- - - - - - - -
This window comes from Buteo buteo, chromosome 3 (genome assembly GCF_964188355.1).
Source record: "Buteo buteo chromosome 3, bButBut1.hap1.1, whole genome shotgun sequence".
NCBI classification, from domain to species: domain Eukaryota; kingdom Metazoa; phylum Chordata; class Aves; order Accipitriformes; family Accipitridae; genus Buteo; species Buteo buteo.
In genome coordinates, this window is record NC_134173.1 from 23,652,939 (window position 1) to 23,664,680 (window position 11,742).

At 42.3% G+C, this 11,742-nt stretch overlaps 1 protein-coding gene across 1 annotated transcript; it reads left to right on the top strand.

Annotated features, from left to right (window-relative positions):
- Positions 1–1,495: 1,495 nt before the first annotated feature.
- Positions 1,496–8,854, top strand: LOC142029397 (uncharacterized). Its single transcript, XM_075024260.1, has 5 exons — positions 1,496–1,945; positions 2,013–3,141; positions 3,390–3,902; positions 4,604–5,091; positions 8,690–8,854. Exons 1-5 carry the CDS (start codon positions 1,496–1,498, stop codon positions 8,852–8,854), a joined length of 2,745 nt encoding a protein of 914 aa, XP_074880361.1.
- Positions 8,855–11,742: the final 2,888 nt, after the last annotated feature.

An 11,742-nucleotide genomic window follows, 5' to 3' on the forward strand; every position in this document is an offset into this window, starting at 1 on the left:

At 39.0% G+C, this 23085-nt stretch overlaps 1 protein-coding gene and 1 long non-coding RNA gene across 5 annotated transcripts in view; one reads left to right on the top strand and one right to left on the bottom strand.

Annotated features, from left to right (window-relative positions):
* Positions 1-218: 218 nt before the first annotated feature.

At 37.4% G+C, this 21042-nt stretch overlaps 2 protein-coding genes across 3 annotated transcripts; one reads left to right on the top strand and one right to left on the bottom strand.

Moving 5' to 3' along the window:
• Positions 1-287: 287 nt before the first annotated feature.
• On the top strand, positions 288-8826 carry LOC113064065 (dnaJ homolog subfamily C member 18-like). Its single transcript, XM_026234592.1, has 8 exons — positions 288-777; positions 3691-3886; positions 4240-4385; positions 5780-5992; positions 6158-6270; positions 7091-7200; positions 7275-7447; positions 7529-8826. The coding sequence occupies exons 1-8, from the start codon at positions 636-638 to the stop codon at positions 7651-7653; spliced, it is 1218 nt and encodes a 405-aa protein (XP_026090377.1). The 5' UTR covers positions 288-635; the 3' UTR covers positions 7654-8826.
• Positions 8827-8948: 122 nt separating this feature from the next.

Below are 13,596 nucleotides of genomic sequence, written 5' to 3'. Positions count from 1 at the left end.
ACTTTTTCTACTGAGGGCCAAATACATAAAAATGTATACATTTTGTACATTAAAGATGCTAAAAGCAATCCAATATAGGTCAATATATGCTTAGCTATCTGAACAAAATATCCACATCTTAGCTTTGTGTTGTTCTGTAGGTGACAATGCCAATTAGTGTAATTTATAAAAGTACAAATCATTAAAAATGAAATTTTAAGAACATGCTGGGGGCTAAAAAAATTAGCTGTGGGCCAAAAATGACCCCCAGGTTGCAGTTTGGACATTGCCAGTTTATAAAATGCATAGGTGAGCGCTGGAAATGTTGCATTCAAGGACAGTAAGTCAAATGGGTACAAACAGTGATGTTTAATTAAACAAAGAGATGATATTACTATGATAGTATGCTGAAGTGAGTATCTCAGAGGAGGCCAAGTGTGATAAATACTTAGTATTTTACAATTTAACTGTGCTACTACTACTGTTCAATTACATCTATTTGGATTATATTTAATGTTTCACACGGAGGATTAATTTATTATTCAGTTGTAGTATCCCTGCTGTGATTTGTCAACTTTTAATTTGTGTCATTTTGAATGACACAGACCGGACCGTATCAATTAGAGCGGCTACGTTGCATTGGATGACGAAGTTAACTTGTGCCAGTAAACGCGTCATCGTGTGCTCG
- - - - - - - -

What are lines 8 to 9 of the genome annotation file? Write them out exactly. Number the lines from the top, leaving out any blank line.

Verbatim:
- Positions 1,496–8,854, top strand: LOC142029397 (uncharacterized). Its single transcript, XM_075024260.1, has 5 exons — positions 1,496–1,945; positions 2,013–3,141; positions 3,390–3,902; positions 4,604–5,091; positions 8,690–8,854. Exons 1-5 carry the CDS (start codon positions 1,496–1,498, stop codon positions 8,852–8,854), a joined length of 2,745 nt encoding a protein of 914 aa, XP_074880361.1.
- Positions 8,855–11,742: the final 2,888 nt, after the last annotated feature.